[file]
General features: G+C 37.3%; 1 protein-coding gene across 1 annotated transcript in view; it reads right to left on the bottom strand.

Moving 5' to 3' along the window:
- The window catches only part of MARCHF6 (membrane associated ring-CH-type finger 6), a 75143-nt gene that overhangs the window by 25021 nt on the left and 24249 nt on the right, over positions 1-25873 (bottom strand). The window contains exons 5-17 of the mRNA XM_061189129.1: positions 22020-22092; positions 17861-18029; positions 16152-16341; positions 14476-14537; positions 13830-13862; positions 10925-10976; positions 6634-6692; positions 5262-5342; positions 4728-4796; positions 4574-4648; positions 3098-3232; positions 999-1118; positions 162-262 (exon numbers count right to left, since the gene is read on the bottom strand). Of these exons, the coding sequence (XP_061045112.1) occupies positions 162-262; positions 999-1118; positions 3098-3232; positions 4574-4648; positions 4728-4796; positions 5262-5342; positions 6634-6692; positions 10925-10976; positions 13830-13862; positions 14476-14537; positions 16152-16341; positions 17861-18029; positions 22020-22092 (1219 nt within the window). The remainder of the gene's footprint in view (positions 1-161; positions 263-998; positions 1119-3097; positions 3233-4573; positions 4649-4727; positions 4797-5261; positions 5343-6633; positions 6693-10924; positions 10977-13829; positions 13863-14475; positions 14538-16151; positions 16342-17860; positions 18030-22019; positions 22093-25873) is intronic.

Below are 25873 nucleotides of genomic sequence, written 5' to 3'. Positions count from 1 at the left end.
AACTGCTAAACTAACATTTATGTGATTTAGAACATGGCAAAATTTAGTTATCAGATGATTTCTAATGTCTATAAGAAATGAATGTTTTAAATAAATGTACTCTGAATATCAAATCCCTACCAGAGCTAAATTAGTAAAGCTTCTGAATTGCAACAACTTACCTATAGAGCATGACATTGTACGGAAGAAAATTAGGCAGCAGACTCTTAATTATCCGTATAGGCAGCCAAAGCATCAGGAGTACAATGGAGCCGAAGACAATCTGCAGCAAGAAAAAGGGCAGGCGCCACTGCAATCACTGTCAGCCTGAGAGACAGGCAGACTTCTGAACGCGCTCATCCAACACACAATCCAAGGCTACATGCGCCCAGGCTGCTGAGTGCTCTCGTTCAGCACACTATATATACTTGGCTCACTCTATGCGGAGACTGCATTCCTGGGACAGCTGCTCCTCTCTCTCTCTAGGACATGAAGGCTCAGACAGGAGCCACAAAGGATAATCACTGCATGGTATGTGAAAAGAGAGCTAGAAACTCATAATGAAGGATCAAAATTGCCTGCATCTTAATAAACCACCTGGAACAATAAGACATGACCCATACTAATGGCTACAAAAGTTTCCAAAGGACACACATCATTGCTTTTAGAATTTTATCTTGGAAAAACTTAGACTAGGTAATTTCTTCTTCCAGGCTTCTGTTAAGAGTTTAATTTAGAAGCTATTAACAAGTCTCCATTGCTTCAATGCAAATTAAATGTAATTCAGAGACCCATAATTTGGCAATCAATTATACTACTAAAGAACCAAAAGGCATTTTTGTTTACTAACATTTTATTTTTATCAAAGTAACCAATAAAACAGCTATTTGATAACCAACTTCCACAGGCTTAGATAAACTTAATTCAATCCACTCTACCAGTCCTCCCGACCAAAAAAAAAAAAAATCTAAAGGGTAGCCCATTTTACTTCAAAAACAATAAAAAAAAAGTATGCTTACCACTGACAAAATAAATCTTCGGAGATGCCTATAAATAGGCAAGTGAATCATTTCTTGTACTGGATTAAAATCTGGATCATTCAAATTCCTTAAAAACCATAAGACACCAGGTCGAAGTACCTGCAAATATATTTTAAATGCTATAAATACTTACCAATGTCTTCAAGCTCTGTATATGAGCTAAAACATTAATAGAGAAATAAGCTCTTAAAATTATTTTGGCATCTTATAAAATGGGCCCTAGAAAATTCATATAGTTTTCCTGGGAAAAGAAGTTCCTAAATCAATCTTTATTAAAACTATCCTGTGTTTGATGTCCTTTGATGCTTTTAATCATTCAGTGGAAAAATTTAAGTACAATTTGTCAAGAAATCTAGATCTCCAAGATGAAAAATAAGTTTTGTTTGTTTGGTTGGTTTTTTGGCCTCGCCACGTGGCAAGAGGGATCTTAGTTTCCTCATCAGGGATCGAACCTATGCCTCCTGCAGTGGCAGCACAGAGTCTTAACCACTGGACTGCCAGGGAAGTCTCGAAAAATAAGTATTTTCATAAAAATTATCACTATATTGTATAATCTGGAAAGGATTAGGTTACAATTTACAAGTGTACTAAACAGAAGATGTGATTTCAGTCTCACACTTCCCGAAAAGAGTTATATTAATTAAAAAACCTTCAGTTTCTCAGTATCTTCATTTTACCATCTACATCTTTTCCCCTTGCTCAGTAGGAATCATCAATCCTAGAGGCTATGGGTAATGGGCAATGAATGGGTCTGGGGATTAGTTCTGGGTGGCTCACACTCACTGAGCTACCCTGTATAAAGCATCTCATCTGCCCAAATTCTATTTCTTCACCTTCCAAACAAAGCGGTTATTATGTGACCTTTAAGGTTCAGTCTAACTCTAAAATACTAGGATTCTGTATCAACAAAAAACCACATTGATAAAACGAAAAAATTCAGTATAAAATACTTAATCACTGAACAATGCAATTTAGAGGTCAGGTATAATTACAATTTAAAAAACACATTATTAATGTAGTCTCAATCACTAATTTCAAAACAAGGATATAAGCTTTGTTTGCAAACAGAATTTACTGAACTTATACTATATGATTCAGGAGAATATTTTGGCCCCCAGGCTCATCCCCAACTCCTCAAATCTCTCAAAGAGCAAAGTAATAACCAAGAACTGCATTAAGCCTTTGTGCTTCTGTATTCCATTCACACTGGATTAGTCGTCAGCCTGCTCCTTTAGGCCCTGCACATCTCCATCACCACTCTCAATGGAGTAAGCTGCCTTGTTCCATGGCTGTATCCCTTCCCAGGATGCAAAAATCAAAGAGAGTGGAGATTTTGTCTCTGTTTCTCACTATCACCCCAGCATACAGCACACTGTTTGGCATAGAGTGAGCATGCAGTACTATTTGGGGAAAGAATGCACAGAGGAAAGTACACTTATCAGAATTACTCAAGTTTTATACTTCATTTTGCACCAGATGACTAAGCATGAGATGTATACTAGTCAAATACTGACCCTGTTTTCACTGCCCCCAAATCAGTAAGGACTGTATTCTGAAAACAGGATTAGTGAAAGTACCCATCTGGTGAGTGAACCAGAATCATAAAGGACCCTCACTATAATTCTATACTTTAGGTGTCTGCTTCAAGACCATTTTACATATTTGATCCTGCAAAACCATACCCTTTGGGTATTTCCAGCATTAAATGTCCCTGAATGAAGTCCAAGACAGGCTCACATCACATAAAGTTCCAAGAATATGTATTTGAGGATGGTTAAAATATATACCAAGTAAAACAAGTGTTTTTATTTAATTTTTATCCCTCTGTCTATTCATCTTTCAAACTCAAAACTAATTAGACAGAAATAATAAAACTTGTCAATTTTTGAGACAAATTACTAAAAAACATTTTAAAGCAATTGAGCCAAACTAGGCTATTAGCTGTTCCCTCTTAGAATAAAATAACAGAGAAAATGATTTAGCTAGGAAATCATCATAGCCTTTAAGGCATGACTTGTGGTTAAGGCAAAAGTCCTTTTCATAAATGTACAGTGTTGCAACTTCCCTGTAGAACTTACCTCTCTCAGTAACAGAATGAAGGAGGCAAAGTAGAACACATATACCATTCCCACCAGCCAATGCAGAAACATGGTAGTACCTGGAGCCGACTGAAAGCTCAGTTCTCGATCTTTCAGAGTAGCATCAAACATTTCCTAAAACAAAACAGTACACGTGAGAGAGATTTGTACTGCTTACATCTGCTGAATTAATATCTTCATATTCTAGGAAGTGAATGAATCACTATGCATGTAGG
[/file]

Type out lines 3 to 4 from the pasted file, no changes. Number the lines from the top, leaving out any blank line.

- The window catches only part of MARCHF6 (membrane associated ring-CH-type finger 6), a 75143-nt gene that overhangs the window by 25021 nt on the left and 24249 nt on the right, over positions 1-25873 (bottom strand). The window contains exons 5-17 of the mRNA XM_061189129.1: positions 22020-22092; positions 17861-18029; positions 16152-16341; positions 14476-14537; positions 13830-13862; positions 10925-10976; positions 6634-6692; positions 5262-5342; positions 4728-4796; positions 4574-4648; positions 3098-3232; positions 999-1118; positions 162-262 (exon numbers count right to left, since the gene is read on the bottom strand). Of these exons, the coding sequence (XP_061045112.1) occupies positions 162-262; positions 999-1118; positions 3098-3232; positions 4574-4648; positions 4728-4796; positions 5262-5342; positions 6634-6692; positions 10925-10976; positions 13830-13862; positions 14476-14537; positions 16152-16341; positions 17861-18029; positions 22020-22092 (1219 nt within the window). The remainder of the gene's footprint in view (positions 1-161; positions 263-998; positions 1119-3097; positions 3233-4573; positions 4649-4727; positions 4797-5261; positions 5343-6633; positions 6693-10924; positions 10977-13829; positions 13863-14475; positions 14538-16151; positions 16342-17860; positions 18030-22019; positions 22093-25873) is intronic.

Below are 25873 nucleotides of genomic sequence, written 5' to 3'. Positions count from 1 at the left end.